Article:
Organizations will learn to expect the machine learning capabilities of an autonomous database to be the technology assistant. After its programmed, it will be able to think for itself, so to speak, and get things done. The result is a boosted, tighter security environment, and a speedier uptime with low to no downtime.

All of these changes will require higher standards as a norm for how organizations run their businesses out of a cloud or by traditional means. An important change for all will be to enact a no-tolerance policy on security threats. Staff-based mistakes will no longer be accepted as a viable excuse due to the accessible solution of autonomous auditing and monitoring.

Having said that, the position of the DBA will not be outlived by machine learning because organizations need them to verify the fixes of patches, packs, and audits, and then, if necessary, make the required adjustments to the man-made machines on which their employers rely.

4. Data volume will keep growing at a fast pace

In the future waves of tech, data volume becomes a reflection of the many ways available to collect it. For example, social media isn’t going anywhere. More organizations that haven’t dabbled in social media consistently, will do so in the years ahead. Right now, new social media options are popping up on a daily basis. Video communication is growing as well. Reaching out to prospects and existing customers isn’t like it was a decade ago, and in the future waves of tech, it won’t be exactly like it is today 10 years from now.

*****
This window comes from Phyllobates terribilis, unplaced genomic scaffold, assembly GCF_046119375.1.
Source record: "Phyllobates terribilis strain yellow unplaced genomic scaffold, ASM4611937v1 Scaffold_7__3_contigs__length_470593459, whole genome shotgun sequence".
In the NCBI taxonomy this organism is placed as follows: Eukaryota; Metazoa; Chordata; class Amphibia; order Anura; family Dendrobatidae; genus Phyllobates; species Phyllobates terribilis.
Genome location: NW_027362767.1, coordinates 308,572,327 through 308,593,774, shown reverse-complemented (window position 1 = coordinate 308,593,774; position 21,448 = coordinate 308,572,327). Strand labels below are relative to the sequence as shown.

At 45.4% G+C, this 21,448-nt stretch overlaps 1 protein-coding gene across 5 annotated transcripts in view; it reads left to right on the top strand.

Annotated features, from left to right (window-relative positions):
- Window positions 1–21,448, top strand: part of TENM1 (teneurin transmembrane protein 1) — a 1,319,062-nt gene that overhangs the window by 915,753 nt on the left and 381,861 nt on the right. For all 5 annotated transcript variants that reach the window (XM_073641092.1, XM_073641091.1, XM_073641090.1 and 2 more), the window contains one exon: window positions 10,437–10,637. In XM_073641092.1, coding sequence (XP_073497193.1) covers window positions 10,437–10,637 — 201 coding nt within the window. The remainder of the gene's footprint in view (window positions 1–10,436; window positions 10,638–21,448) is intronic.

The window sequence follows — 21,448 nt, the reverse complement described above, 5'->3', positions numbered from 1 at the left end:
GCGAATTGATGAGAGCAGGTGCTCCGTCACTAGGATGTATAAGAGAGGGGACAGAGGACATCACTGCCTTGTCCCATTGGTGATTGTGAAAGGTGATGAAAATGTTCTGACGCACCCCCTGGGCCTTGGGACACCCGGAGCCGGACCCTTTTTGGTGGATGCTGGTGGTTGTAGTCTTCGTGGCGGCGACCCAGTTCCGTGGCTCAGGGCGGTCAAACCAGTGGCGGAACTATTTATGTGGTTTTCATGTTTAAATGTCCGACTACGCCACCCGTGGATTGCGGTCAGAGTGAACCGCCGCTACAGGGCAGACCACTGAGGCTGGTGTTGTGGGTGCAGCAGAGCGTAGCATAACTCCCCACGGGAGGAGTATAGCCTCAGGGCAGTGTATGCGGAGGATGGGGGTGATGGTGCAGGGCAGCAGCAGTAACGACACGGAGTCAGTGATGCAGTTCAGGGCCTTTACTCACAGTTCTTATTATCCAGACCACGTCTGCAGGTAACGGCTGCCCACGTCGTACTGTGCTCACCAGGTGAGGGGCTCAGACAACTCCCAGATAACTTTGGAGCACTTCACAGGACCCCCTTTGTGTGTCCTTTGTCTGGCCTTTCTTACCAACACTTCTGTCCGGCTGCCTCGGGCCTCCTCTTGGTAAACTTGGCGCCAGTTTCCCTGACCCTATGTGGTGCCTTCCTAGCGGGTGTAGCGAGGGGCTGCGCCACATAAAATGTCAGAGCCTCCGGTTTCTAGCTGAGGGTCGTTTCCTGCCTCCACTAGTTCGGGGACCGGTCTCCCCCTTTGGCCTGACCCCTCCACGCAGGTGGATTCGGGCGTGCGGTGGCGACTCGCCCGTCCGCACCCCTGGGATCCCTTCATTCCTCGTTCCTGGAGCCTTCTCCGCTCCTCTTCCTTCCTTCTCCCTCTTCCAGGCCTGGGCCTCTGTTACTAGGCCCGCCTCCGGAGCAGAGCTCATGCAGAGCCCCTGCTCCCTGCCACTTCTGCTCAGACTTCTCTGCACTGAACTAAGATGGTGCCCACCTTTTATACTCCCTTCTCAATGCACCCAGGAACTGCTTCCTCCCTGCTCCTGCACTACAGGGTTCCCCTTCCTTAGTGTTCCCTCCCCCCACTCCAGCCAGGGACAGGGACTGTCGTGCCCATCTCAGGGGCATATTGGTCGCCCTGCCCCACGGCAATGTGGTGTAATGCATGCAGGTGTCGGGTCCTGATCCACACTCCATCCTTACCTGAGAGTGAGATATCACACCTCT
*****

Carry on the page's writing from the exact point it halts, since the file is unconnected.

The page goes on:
The Internet of Things (IoT) is the connectivity extension where a variety of devices connects to the internet to communicate with other devices. In the future wave of tech, IoT will continue to grow resulting in more businesses wanting to track that data to take their profits to the next level.

Nonetheless, DBAs must think futuristically or else be left behind. That mindset is in line with the main goal of many DBAs responsible for managing small, medium, or large databases. They want to handle DBMSs that run efficiently in hours instead of weeks.

5. Automated database provisioning capabilities will expand

In the future waves of tech, manual provisioning will change drastically. While it’s true that automated database provisioning is growing in popularity, we’re not there yet.

DBAs still manually provision their organization’s databases. That is, they create databases, assign users, update patches–all by hand! A whopping 95 percent of them do those tasks today.

Automated database provisioning is becoming more popular. It will continue to bring performance improvements with each new phase. One such enhancement is indexing that occurs automatically. Advancements will make automated provisioning more desirable and easier for DBAs to implement.

Conclusion

The future waves database tech indicate that change is on the way and it’s big. Maintenance automation and database security will greatly impact the productivity of DBAs. Performance, availability, and reliability standards will increase and hold organziations accountable in the years to come. The accelerated growth of data volume, automated database provisioning, and machine learning will also shape the discipline of database management. That’s what we think.

Your turn. What excites you about the future waves database tech for the upcoming years?